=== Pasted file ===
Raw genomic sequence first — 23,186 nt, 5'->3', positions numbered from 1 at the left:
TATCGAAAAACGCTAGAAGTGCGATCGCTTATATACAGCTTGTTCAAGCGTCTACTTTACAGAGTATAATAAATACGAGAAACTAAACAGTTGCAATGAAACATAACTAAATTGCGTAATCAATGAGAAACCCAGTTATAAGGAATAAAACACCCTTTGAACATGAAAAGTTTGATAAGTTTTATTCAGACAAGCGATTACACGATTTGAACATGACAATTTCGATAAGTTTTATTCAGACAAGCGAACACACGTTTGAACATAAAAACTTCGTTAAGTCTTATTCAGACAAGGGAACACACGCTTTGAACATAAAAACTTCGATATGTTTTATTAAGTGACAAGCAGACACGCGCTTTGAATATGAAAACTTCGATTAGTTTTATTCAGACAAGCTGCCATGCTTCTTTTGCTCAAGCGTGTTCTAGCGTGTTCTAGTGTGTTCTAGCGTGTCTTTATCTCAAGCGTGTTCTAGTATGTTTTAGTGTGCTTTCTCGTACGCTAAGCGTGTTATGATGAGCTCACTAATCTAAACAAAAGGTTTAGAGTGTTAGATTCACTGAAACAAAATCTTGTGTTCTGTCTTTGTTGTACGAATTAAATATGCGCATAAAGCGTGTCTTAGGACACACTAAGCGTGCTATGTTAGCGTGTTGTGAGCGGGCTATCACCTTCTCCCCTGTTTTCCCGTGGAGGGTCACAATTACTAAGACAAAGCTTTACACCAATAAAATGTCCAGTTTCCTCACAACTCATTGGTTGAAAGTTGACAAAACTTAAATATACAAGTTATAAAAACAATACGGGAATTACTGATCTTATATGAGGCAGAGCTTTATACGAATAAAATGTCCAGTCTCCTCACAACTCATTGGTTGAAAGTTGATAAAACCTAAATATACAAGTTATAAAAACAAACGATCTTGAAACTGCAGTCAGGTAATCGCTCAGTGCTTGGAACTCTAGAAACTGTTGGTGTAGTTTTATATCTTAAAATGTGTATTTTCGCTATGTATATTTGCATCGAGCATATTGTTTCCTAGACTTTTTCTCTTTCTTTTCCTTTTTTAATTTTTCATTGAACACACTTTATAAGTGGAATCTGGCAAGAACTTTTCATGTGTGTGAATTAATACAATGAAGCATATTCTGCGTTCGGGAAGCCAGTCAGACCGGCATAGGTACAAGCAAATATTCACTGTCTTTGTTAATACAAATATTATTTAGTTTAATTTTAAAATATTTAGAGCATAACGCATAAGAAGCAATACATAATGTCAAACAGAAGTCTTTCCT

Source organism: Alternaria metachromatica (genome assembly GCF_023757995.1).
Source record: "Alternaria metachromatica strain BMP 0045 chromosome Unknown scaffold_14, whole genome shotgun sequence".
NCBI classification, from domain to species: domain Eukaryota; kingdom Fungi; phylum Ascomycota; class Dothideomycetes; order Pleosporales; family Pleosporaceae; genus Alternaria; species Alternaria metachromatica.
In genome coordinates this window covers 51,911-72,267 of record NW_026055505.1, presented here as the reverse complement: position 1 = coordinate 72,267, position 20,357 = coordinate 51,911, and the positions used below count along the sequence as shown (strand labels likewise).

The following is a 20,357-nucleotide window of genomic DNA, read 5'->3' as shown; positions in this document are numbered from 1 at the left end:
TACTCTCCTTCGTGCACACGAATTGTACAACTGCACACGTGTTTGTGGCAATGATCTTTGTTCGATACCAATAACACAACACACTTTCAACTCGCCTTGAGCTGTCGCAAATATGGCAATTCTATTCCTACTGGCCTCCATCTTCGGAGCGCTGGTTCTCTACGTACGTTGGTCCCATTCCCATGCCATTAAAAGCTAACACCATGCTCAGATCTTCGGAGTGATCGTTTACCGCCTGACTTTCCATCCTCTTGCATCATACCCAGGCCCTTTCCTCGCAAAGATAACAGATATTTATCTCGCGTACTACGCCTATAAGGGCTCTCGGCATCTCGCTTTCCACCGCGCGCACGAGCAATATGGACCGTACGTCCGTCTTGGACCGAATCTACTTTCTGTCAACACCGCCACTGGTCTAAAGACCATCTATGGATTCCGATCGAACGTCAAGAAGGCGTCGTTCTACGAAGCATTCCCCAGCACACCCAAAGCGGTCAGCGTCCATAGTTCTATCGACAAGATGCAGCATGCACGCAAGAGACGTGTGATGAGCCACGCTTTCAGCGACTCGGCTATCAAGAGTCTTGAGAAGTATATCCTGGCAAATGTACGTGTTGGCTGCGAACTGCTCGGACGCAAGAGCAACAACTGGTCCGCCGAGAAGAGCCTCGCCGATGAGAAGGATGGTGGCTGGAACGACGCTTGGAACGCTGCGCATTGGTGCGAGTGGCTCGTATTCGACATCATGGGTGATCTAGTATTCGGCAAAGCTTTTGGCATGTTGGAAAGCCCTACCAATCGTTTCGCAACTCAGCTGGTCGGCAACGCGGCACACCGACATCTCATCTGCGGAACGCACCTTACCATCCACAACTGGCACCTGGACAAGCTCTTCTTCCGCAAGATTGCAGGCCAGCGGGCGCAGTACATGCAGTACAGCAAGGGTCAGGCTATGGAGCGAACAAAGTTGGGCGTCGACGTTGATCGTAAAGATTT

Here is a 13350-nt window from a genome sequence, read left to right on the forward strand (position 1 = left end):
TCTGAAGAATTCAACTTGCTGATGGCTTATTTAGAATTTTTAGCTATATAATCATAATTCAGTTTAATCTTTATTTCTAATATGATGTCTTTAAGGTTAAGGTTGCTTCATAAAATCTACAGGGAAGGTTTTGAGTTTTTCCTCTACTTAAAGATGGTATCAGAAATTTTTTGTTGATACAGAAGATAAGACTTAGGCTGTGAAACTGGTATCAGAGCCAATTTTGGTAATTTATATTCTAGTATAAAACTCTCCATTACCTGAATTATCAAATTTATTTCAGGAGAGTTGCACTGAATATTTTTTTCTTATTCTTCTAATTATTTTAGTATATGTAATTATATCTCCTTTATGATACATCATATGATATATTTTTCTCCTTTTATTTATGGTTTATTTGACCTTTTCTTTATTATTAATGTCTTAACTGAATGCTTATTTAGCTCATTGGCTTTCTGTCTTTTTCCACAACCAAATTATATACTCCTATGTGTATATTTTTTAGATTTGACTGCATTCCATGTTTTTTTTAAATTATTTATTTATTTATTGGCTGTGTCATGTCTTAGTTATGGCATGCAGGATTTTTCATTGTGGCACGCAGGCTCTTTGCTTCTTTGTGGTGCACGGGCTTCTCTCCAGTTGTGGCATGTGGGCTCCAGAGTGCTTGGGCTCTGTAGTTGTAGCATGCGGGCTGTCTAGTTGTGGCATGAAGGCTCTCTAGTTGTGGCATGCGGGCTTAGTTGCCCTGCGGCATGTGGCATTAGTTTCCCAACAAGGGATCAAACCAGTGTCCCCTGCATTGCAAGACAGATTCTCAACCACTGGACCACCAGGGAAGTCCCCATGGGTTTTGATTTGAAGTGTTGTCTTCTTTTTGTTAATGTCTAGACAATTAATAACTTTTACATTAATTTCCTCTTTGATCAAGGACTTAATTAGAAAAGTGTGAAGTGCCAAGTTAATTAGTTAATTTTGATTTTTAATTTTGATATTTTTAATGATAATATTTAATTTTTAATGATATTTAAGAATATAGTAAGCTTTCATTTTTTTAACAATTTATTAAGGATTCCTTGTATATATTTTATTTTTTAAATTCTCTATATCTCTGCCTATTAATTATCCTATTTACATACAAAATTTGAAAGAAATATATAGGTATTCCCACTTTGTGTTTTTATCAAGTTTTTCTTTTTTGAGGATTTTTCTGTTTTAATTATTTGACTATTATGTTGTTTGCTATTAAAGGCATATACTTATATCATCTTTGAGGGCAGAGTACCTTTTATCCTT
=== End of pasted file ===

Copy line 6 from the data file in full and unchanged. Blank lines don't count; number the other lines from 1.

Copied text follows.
In genome coordinates this window covers 51,911-72,267 of record NW_026055505.1, presented here as the reverse complement: position 1 = coordinate 72,267, position 20,357 = coordinate 51,911, and the positions used below count along the sequence as shown (strand labels likewise).